Synopsis from School Library Journal (on amazon.com): YA. Alcott's first novel, written at age 17 and discovered in 1988, is a delightful rags-to-riches ramble in the life of orphan Edith Adelon, who is taken in by Lord and Lady Hamilton to serve as a companion to their young daughter, Amy. When Lord Hamilton dies, Edith is treated as a servant in the household until she saves Amy's life. Purer than pure, young Edith takes the slights and verbal abuses of her jealous rival, Lady Ida, while Lord Percy, an older, wiser, and sadder friend of young Lord Arthur Hamilton and the reason for Lady Ida's jealousy, looks on in his attempts to love Edith from a distance. Set on an aristocratic English manor in the 19th century, the plot twists and turns its way to a "happily ever after" ending. Even though characters are stereotyped and the plot is at times contrived, this precursor of Little Women is sure to be popular among budding readers of Jane Austen or sprouting young writers looking for desirable role models. This squeaky-clean novel written by an outstanding author at the beginning of her career is a desirable addition to any YA collection. Dottie Kraft, formerly at Fairfax County Public Schools, VA. Copyright 1997 Reed Business Information, Inc.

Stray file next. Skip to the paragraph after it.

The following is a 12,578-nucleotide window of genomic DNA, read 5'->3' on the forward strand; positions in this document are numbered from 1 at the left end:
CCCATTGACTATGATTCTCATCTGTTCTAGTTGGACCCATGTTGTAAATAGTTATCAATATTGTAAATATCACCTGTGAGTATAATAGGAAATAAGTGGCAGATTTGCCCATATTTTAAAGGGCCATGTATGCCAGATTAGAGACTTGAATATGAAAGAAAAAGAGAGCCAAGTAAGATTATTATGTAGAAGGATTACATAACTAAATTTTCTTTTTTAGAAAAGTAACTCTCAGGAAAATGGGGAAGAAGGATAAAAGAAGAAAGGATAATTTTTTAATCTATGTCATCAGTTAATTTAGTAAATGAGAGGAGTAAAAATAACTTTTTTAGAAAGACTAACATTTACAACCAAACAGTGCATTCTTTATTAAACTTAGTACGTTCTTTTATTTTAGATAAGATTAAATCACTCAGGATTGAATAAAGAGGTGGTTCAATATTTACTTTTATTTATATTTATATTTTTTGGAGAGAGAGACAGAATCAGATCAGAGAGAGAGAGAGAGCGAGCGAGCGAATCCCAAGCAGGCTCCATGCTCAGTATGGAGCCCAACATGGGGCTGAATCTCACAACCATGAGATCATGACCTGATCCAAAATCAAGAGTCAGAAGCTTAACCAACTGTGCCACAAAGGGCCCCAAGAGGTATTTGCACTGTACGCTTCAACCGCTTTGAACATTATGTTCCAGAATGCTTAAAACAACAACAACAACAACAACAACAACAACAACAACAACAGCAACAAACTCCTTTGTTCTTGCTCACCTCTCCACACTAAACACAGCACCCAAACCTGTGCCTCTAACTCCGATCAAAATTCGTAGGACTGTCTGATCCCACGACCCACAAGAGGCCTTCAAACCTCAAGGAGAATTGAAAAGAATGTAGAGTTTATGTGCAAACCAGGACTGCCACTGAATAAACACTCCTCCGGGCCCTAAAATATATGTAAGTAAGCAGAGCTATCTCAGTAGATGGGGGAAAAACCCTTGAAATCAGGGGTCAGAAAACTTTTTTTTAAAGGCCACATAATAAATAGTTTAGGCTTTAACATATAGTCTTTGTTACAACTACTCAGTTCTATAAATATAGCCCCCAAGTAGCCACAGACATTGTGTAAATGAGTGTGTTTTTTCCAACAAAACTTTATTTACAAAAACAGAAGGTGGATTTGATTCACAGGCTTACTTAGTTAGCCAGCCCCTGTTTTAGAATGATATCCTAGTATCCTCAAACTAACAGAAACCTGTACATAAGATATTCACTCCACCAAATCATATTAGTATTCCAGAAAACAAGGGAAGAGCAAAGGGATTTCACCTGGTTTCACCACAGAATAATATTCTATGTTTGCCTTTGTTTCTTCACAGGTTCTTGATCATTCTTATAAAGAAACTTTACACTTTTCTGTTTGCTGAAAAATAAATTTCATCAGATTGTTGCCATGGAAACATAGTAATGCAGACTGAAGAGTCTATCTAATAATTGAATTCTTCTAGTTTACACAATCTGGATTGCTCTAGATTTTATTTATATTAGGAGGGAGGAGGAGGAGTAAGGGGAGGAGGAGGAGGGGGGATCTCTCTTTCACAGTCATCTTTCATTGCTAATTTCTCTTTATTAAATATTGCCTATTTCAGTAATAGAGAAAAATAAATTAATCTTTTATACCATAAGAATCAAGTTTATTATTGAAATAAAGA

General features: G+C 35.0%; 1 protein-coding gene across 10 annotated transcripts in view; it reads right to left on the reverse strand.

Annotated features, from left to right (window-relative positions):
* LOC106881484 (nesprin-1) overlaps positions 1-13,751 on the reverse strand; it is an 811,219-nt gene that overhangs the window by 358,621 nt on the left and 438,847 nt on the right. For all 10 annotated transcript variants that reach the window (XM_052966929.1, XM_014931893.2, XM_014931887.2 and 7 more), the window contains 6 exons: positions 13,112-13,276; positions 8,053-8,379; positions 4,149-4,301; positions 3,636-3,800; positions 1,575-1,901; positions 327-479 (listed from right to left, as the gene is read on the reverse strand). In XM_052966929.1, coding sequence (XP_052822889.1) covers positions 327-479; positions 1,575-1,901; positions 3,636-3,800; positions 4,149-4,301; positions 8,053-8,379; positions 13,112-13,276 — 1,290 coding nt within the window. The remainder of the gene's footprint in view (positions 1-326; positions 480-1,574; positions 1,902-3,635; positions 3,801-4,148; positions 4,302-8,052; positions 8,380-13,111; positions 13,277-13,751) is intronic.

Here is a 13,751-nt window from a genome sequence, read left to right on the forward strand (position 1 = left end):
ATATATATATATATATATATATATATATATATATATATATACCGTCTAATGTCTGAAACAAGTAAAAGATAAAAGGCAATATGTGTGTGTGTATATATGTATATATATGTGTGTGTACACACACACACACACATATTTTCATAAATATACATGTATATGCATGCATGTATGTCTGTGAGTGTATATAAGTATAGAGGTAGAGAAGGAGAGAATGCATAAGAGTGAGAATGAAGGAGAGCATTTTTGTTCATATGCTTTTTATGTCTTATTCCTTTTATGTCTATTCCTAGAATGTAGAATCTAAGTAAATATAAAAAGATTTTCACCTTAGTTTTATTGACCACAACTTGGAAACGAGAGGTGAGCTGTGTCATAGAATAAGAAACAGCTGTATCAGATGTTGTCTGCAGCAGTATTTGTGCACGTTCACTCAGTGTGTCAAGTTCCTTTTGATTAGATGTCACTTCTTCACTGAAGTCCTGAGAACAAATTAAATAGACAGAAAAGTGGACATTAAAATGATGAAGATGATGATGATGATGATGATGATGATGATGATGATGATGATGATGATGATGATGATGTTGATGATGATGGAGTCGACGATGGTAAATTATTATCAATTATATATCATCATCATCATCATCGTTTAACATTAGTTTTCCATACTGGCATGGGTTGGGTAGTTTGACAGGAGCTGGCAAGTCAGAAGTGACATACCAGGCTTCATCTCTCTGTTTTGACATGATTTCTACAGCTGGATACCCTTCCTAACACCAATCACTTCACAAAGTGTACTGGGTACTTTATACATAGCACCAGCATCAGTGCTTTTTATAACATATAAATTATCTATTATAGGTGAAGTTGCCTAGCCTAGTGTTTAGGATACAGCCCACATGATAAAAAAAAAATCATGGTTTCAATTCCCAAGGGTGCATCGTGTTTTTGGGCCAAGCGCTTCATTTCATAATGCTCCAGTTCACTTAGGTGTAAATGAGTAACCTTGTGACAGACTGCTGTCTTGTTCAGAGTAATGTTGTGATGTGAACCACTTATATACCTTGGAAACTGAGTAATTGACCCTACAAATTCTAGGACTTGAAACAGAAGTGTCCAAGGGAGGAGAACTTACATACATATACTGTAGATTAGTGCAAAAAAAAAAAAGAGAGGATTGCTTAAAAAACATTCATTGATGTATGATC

I more agreed with the second review from Booklist on amazon.com, but the above one provided more a synopsis of the story itself.
While probably not truly bad for a first novel written at 17 years of age, I found both the plot and the characters of The Inheritance to be rather contrived. All of the characters were static and one-dimensional. I even had a difficult time feeling any empathy for orphan Edith Adelon. The story was pretty predictable as well.